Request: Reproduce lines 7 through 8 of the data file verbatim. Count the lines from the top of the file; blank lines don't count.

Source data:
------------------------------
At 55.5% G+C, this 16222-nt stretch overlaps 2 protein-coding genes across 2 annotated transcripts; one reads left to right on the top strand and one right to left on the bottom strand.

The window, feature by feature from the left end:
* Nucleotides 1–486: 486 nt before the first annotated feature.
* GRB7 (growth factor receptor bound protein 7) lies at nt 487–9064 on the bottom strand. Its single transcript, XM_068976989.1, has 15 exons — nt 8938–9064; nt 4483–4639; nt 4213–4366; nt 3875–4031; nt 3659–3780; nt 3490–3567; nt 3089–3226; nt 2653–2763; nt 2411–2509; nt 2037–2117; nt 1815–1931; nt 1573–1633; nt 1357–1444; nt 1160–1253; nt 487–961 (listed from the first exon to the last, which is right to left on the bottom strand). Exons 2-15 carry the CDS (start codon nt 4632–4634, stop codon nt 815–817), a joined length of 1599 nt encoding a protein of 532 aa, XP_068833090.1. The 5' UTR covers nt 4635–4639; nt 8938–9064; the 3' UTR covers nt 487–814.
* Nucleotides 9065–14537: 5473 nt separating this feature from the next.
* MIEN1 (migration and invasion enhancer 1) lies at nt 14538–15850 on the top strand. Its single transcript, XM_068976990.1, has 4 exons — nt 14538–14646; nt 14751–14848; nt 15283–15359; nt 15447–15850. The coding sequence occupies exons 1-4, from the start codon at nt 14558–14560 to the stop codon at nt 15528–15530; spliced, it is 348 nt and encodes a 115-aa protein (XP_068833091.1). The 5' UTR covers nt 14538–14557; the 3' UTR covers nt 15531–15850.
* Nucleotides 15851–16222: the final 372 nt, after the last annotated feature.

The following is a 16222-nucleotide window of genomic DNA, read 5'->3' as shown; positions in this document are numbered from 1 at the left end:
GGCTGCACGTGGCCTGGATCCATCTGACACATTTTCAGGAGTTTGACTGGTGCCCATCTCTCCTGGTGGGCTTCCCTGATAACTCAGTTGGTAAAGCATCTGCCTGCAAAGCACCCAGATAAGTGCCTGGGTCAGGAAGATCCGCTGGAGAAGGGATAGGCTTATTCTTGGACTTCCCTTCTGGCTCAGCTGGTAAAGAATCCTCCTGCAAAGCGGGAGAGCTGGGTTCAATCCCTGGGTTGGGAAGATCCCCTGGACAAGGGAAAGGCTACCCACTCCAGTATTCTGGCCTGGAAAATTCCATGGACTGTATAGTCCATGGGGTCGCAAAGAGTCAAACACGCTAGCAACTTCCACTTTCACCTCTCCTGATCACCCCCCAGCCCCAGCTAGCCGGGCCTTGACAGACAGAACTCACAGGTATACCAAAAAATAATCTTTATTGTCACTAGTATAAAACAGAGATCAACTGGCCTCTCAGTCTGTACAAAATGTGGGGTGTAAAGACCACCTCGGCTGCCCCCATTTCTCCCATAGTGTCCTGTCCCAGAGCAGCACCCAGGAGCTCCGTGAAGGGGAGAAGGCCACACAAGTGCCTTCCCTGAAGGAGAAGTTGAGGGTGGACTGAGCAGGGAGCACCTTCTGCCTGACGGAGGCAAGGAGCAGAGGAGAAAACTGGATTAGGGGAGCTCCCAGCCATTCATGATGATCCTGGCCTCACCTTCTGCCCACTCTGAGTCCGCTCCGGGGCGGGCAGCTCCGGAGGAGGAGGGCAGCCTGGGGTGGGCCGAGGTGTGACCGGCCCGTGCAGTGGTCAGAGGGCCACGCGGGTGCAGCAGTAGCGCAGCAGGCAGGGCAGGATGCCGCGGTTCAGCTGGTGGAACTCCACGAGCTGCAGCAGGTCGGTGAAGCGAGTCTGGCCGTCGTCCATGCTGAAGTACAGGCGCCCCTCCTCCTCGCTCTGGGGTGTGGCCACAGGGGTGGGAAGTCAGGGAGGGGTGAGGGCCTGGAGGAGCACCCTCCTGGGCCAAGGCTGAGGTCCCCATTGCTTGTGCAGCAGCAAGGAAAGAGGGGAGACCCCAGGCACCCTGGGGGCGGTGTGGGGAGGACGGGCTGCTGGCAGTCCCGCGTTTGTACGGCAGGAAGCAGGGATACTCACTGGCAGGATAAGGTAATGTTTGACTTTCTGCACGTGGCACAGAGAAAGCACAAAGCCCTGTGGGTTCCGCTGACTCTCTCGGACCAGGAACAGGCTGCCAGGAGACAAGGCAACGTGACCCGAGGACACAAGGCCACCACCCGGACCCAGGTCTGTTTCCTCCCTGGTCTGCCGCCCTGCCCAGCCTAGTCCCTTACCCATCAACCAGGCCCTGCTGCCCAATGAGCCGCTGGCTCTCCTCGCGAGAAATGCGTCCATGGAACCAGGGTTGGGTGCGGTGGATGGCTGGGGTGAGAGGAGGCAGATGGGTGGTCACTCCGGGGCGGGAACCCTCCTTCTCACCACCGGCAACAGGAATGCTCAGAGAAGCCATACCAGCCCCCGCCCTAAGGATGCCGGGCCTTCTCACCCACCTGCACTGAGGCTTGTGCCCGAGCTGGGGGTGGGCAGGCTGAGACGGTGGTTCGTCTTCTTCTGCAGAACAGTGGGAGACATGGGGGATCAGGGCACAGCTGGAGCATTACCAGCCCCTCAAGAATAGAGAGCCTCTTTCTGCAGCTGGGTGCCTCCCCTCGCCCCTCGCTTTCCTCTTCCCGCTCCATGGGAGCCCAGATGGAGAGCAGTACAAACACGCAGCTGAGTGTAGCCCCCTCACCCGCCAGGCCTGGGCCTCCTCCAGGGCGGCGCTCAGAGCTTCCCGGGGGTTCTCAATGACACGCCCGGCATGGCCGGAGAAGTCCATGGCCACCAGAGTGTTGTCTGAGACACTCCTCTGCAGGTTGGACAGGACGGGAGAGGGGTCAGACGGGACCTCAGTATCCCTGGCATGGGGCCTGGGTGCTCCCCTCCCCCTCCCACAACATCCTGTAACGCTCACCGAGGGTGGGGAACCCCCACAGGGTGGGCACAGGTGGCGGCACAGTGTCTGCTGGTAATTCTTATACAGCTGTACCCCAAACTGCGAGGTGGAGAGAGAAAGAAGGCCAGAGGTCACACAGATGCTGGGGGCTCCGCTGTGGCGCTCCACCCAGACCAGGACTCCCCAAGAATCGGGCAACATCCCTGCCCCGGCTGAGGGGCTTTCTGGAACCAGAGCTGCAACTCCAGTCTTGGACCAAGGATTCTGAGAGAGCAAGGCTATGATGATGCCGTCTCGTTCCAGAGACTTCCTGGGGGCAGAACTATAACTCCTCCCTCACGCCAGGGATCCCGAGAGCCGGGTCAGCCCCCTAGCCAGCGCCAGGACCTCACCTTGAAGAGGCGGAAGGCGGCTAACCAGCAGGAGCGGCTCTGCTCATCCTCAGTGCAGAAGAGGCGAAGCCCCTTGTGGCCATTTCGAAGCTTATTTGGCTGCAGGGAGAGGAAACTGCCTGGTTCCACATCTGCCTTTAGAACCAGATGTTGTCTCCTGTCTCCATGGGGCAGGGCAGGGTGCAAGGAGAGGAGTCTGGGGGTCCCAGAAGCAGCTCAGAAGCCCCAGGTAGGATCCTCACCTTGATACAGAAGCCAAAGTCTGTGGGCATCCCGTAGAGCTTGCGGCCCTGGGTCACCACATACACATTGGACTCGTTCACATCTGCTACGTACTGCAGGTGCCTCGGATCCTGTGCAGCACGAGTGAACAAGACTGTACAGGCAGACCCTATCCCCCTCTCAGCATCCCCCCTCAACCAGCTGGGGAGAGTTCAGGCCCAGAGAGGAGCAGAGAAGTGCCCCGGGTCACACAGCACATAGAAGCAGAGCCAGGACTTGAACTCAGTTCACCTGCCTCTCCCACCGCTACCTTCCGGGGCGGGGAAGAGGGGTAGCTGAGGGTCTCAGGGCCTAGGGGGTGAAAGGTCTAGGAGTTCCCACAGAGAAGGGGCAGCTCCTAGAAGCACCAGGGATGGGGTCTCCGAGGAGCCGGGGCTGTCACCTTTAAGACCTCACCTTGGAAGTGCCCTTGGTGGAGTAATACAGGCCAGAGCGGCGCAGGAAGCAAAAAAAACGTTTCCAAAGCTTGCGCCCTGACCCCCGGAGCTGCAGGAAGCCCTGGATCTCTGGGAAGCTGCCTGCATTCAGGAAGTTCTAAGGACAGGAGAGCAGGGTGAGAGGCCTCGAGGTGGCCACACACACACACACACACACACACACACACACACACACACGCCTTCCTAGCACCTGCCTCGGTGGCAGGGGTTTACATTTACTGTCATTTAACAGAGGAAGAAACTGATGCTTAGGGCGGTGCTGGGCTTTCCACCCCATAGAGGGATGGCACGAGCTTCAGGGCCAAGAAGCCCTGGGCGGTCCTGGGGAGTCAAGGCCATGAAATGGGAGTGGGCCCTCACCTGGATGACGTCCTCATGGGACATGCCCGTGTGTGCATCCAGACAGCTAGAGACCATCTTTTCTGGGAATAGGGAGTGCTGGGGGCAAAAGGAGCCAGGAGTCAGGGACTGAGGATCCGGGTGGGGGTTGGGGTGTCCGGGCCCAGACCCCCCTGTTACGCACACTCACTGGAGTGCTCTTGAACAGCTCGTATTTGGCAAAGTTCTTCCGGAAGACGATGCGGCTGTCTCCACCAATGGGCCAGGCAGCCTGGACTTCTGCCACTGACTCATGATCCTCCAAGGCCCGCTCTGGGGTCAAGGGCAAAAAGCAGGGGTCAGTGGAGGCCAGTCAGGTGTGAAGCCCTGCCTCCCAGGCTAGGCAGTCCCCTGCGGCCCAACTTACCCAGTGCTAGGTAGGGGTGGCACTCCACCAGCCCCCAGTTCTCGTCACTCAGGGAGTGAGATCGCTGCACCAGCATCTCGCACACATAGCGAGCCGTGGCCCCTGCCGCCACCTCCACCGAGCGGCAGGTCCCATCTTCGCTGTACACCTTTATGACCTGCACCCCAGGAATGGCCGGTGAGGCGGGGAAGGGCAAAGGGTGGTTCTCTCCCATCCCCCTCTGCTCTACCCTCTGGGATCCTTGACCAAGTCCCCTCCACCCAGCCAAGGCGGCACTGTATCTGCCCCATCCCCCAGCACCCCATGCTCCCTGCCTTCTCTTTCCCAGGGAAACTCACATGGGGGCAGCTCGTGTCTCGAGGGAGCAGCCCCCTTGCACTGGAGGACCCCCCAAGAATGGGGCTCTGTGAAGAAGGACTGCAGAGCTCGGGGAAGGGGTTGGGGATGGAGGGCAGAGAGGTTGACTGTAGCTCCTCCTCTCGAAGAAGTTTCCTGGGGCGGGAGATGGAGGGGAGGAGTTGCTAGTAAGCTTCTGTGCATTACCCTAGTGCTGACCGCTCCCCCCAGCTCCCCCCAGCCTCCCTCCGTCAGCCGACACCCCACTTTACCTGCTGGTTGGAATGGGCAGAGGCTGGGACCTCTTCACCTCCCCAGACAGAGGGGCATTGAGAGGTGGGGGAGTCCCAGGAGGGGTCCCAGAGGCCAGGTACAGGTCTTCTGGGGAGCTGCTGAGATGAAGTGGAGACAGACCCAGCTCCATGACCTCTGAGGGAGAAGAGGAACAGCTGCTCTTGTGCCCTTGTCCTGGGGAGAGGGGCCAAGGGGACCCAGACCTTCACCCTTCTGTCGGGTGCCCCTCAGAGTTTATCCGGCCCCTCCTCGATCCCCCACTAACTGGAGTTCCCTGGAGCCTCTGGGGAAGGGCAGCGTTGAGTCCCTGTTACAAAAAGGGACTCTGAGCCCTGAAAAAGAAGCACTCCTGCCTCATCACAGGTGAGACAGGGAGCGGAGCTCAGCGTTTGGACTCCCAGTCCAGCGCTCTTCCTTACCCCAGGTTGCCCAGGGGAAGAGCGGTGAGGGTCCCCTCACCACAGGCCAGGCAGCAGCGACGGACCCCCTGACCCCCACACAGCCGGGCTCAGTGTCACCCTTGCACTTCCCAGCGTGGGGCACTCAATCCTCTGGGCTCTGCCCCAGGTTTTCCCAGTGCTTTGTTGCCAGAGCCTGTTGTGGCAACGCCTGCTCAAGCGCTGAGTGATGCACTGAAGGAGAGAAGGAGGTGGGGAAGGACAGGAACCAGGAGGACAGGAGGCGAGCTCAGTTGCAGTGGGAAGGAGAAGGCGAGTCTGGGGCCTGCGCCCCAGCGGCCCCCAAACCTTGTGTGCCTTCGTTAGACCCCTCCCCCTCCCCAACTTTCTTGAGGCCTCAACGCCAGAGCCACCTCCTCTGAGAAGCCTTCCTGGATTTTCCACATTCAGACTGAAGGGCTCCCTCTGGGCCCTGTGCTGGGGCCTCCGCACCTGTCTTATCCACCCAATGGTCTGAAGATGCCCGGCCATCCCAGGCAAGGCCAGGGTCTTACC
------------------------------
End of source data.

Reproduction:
* Nucleotides 15851–16222: the final 372 nt, after the last annotated feature.

The following is a 16222-nucleotide window of genomic DNA, read 5'->3' as shown; positions in this document are numbered from 1 at the left end: